A healing diet, in essence, would remove inflammatory foods that are probably exacerbating your symptoms and would promote healing foods that allow your body to ramp up its own anti-inflammatory processes.

The complicated part is that one food could be really healthy for one person but then could cause distress in another person. For this reason it can be really helpful to work with a practitioner who can help you identify what your particular symptoms might be or have a food sensitivity test done to get a better idea of what is problematic for you.

But let’s say you’re reading this and thinking that all sounds very overwhelming. You can start small, by removing the most common offenders and going from there.

When someone has a compromised gut (as is likely the case with all of those 10 conditions – you don’t actually have to have obvious digestive symptoms), certain foods are going to add fuel to the fire. This doesn’t mean you won’t be able to have them ever again, it just means you probably need to remove them for a time to allow healing to happen.

The most common offenders and the first things you should consider eliminating for 4-6 weeks are gluten-containing grains, corn (in ALL its many forms), dairy, all soy (like corn, it’s everywhere), all refined sugar, and all refined oils.

Now if all of that still seems too overwhelming, start even smaller. Gluten and dairy are the top two sources of food sensitivities and can be a great starting point.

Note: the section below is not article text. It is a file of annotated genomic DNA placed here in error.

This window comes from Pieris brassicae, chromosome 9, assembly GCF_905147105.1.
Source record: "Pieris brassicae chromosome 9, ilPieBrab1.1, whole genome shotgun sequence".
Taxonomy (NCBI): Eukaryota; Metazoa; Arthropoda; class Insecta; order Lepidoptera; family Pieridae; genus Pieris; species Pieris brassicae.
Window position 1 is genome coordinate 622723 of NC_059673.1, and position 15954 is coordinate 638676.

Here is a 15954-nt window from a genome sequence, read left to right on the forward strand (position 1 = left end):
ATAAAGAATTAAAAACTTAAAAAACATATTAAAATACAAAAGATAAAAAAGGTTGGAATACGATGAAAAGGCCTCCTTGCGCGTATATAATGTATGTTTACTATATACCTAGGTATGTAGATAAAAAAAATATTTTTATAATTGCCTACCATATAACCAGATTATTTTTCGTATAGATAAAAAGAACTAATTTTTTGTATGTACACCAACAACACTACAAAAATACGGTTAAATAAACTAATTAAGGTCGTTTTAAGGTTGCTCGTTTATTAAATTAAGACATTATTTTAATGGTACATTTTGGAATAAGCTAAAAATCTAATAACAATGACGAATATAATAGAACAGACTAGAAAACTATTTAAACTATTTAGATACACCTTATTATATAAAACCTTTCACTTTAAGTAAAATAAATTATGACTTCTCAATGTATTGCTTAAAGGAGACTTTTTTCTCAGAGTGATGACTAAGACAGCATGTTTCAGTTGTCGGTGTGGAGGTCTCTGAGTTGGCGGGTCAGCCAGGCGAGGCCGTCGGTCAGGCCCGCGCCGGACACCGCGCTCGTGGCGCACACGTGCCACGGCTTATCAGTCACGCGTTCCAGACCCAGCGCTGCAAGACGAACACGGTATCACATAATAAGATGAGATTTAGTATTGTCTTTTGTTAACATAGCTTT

Taking baby steps into a healing diet might look something like this:

  • You commit to going gluten and dairy free for 1 month to see how your body responds.
  • Your diet consists of quality sources of food:
    • Proteins: meat, fish, other seafood, eggs (wild caught, grass-fed if possible)
    • Vegetables: eat a variety of colorful vegetables. Focus on getting leafy greens in every day
    • Good quality fats: extra virgin olive oil and olives, grass-fed butter or ghee, virgin coconut oil, avocados and avocado oil,
    • Some nuts and seeds: raw or dry-roasted macadamia, pecans, almonds, and walnuts and seeds like hemp, chia, pumpkin, and ground flax.
    • Fresh fruit: depends on your blood sugar health but prioritize lower sugar fruits like berries of all types. Apples, pears, melons, oranges, and peaches are decent options as well.
    • Throw in some healing foods: lemons, turmeric, fresh ginger, raw apple cider vinegar, bone broth and/or grass-fed beef collagen or gelatin

And here’s an example of what you might eat in a day:

  • Breakfast: 2-3 egg and veggie scramble with ½ an avocado
  • Lunch: Salad with salmon or canned sardines or mackerel, pumpkin seeds, olives, avocado, lots of leafy greens (dark ones are best!), leftover roasted butternut squash cubes, and a dressing made with extra virgin olive oil, raw ACV, and a tiny bit of raw honey (or a Primal Kitchen dressing)
  • Dinner: slow cooked grass-fed chuck roast with carrots, red or green cabbage, onion, garlic, a bunch of fresh herbs, and bone broth.
  • Snack ideas: macadamia nuts, ½ cup berries topped with full fat coconut cream (from a can), spoonful of coconut butter, golden milk (warm coconut milk blended with turmeric, ginger, cinnamon, coconut oil, and collagen peptides

Those symptoms I mentioned before are your body’s way of saying it needs some attention and care. In making the choice to remove those offending foods and fill up on the good ones is the first step toward bringing your body back into balance.

Plan your meals around whole foods and know that making that conscious choice to pass up some of the foods that you may have normally eaten or that everyone around you is eating is a form of self-care and future you is going to thank current you!